The EU Commission has presented a new draft regulation. This is to serve the fight against sexual abuse of children. It was announced that chat controls would be introduced. However, the draft also deals with topics such as age control and network blocking. Is this already data retention?
Chat control in design
A comparatively small part of the draft is devoted to so-called chat control. This refers to the detection of misuse material and attempts at solicitation on users' devices. IT security lawyer Dennis-Kenji Kipker compares this procedure to "extended data retention.
To this end, the EU is planning a new EU center in The Hague that will provide the relevant software. This software is to scan messages and content at the respective service provider (communication or hosting). Kipker sees this as a "new security authority with extensive data collection powers and very far-reaching data processing powers [...] whose employees enjoy legal immunity." The new EU center is envisioned to have the broadest powers in each member state. It will also work closely with Europol.
Criticism of the draft from the review committee
The European Commission's review committee has already sharply criticized the draft, although the details of the EU center have not even been determined yet. It is unclear to what extent the search mechanisms are compatible with the ban on warrantless mass surveillance. In addition, there is a lack of information on the extent to which the measures are suitable and proportionate in the fight against sexual abuse of children on the Internet.
The Commission counters the accusations with the objection that chat control would only be used as a last resort.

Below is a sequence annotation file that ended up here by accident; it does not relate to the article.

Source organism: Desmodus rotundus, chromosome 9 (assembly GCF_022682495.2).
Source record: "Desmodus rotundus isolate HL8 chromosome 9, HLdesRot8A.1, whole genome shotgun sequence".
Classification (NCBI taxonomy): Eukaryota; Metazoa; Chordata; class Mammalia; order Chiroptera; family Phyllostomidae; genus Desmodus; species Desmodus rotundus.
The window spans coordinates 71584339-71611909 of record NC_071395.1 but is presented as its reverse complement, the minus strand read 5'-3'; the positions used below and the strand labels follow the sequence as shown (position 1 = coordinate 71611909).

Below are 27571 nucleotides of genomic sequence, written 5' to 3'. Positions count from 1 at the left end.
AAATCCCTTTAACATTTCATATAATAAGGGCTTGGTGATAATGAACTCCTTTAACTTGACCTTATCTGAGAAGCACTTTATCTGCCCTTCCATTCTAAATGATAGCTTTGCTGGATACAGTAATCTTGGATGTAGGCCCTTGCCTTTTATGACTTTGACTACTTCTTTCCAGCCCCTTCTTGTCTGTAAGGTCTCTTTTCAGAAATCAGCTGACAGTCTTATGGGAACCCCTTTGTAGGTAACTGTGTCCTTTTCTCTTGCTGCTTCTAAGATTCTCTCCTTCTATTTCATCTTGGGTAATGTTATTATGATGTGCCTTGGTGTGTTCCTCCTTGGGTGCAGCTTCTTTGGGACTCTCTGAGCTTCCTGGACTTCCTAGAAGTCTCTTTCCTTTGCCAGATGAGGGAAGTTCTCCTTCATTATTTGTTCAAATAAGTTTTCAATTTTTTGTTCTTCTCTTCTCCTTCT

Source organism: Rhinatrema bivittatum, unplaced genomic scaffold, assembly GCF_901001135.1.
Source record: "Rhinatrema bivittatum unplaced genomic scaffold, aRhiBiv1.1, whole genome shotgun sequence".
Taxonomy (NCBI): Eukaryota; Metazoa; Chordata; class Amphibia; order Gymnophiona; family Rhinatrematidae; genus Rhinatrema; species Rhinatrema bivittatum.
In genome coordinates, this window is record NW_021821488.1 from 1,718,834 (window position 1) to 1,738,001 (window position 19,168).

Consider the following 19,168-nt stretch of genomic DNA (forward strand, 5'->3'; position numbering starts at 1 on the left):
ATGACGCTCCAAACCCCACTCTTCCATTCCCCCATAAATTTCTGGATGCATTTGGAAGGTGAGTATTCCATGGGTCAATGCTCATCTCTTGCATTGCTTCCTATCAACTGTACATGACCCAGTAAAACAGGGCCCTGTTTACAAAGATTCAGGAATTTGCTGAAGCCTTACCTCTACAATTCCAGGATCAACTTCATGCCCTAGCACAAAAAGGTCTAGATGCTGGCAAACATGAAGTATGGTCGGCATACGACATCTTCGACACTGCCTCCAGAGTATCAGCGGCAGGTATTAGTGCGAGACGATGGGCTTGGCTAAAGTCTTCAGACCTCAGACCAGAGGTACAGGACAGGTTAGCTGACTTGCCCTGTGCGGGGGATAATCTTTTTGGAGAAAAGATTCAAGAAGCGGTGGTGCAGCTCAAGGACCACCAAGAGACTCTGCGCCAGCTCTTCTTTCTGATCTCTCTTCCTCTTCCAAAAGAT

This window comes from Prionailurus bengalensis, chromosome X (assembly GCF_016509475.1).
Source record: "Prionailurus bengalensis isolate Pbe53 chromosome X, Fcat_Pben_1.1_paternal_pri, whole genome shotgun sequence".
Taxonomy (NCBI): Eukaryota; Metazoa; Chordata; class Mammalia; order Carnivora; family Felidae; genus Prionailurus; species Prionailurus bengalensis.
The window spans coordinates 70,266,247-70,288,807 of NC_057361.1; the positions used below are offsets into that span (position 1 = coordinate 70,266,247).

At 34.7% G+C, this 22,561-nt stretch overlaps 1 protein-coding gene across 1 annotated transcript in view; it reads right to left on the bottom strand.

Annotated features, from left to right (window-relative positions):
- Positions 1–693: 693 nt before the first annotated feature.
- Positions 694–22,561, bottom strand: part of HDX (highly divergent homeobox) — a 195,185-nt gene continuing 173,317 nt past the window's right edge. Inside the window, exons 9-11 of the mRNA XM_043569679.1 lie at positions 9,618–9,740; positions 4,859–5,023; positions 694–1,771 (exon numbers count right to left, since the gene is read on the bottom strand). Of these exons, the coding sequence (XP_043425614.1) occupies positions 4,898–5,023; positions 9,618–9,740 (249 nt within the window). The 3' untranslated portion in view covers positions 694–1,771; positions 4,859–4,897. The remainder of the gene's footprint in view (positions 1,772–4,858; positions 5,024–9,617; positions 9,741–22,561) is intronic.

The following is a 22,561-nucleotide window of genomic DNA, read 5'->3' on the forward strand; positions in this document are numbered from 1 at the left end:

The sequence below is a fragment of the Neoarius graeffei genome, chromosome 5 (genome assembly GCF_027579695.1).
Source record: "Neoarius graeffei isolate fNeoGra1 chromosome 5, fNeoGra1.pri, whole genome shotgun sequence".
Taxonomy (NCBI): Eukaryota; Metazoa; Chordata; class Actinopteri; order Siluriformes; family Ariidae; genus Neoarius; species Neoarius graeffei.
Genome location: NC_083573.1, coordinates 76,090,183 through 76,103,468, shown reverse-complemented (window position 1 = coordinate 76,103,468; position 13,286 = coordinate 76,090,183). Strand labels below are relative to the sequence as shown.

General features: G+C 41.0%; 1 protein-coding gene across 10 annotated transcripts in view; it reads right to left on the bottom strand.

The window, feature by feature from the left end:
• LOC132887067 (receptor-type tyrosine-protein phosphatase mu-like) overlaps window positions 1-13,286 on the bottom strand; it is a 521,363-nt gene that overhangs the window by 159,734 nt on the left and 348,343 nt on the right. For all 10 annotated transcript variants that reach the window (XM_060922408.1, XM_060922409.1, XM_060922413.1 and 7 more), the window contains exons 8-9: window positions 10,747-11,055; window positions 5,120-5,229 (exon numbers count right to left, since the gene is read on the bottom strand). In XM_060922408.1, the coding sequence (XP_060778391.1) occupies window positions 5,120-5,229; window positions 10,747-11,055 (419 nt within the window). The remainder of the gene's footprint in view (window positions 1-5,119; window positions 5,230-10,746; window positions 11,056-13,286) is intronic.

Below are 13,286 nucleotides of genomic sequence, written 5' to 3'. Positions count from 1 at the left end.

Age control in design
The draft also provides for age checks. This would be extremely costly for providers if it is to be carried out effectively. On the part of users, this results in a data protection risk. Especially since this measure would be easy to circumvent, measured against current procedures. Particularly since it would be obvious in the case of a European regulation that the implementation would also only take place in the EU.
Security experts warn that SSI (Self Sovereign Identity) technologies such as the EU ID will become the login standard and thus pose a threat to citizens' data. Anonymous login would then no longer be possible, resulting in complete traceability.
Network blocking and app store control
According to the draft, there will also be regulations for apps in the EU in the future, which will be controlled via specifications for the app stores. The main issue here is the deactivation of end-to-end encryption, which many messengers refuse. Such messengers could face banishment from the app store in the future. The app stores are also given a certain responsibility to identify "dangerous" apps and make them inaccessible to children.
The draft also obliges Internet access providers to block access to child pornography content - unless it has been deleted. There is a danger here that these network blocks will become more and more widespread and a "censorship infrastructure" will emerge. With a little technical expertise, however, it will be possible to circumvent these as well.
The regulations listed in the draft show that Internet use could be severely restricted in the future. Even if chat control is currently the main focus of public attention, the other planned regulations and their development into a kind of all-dominant censorship must not be overlooked.